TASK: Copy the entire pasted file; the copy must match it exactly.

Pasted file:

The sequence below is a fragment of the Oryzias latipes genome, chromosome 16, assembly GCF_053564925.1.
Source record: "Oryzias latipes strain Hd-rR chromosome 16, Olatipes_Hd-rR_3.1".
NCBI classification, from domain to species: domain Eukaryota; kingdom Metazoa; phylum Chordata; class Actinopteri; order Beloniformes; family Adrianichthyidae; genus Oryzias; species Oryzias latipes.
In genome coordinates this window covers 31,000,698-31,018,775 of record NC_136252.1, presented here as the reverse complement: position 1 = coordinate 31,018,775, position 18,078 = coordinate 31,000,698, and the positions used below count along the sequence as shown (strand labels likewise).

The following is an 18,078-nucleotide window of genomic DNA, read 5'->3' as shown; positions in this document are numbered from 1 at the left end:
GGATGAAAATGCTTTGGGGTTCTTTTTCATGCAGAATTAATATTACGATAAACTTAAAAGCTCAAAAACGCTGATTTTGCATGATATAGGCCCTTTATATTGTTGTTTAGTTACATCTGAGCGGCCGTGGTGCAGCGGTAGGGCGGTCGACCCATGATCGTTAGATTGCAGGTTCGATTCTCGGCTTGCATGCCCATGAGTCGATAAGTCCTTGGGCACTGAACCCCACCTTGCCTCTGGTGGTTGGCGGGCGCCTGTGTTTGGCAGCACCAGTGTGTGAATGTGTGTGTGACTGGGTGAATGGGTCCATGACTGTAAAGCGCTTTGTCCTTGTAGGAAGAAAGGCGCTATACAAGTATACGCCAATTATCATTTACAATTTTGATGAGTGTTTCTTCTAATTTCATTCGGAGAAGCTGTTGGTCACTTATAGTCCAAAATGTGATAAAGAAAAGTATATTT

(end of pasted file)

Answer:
The sequence below is a fragment of the Oryzias latipes genome, chromosome 16, assembly GCF_053564925.1.
Source record: "Oryzias latipes strain Hd-rR chromosome 16, Olatipes_Hd-rR_3.1".
NCBI classification, from domain to species: domain Eukaryota; kingdom Metazoa; phylum Chordata; class Actinopteri; order Beloniformes; family Adrianichthyidae; genus Oryzias; species Oryzias latipes.
In genome coordinates this window covers 31,000,698-31,018,775 of record NC_136252.1, presented here as the reverse complement: position 1 = coordinate 31,018,775, position 18,078 = coordinate 31,000,698, and the positions used below count along the sequence as shown (strand labels likewise).

The following is an 18,078-nucleotide window of genomic DNA, read 5'->3' as shown; positions in this document are numbered from 1 at the left end:
GGATGAAAATGCTTTGGGGTTCTTTTTCATGCAGAATTAATATTACGATAAACTTAAAAGCTCAAAAACGCTGATTTTGCATGATATAGGCCCTTTATATTGTTGTTTAGTTACATCTGAGCGGCCGTGGTGCAGCGGTAGGGCGGTCGACCCATGATCGTTAGATTGCAGGTTCGATTCTCGGCTTGCATGCCCATGAGTCGATAAGTCCTTGGGCACTGAACCCCACCTTGCCTCTGGTGGTTGGCGGGCGCCTGTGTTTGGCAGCACCAGTGTGTGAATGTGTGTGTGACTGGGTGAATGGGTCCATGACTGTAAAGCGCTTTGTCCTTGTAGGAAGAAAGGCGCTATACAAGTATACGCCAATTATCATTTACAATTTTGATGAGTGTTTCTTCTAATTTCATTCGGAGAAGCTGTTGGTCACTTATAGTCCAAAATGTGATAAAGAAAAGTATATTT